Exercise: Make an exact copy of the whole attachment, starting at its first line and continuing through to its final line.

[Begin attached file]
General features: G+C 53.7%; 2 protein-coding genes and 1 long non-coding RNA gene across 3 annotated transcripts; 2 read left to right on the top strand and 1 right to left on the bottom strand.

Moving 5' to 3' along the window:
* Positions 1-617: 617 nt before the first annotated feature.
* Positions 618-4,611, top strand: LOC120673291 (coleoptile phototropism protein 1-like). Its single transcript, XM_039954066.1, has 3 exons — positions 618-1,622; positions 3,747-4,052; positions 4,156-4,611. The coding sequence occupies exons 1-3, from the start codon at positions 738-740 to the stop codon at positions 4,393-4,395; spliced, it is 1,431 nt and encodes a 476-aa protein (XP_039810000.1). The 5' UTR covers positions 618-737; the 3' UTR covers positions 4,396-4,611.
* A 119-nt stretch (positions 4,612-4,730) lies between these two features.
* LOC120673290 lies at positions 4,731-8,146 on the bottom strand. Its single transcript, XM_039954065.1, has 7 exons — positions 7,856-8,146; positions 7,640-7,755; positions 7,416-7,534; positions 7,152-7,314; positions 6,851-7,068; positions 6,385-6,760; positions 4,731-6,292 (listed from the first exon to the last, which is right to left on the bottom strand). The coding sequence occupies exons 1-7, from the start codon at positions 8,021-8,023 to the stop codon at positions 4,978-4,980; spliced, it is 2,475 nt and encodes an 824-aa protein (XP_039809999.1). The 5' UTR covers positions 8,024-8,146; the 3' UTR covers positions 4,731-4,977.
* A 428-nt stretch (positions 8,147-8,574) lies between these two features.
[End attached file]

General features: G+C 53.7%; 2 protein-coding genes and 1 long non-coding RNA gene across 3 annotated transcripts; 2 read left to right on the top strand and 1 right to left on the bottom strand.

Moving 5' to 3' along the window:
* Positions 1-617: 617 nt before the first annotated feature.
* Positions 618-4,611, top strand: LOC120673291 (coleoptile phototropism protein 1-like). Its single transcript, XM_039954066.1, has 3 exons — positions 618-1,622; positions 3,747-4,052; positions 4,156-4,611. The coding sequence occupies exons 1-3, from the start codon at positions 738-740 to the stop codon at positions 4,393-4,395; spliced, it is 1,431 nt and encodes a 476-aa protein (XP_039810000.1). The 5' UTR covers positions 618-737; the 3' UTR covers positions 4,396-4,611.
* A 119-nt stretch (positions 4,612-4,730) lies between these two features.
* LOC120673290 lies at positions 4,731-8,146 on the bottom strand. Its single transcript, XM_039954065.1, has 7 exons — positions 7,856-8,146; positions 7,640-7,755; positions 7,416-7,534; positions 7,152-7,314; positions 6,851-7,068; positions 6,385-6,760; positions 4,731-6,292 (listed from the first exon to the last, which is right to left on the bottom strand). The coding sequence occupies exons 1-7, from the start codon at positions 8,021-8,023 to the stop codon at positions 4,978-4,980; spliced, it is 2,475 nt and encodes an 824-aa protein (XP_039809999.1). The 5' UTR covers positions 8,024-8,146; the 3' UTR covers positions 4,731-4,977.
* A 428-nt stretch (positions 8,147-8,574) lies between these two features.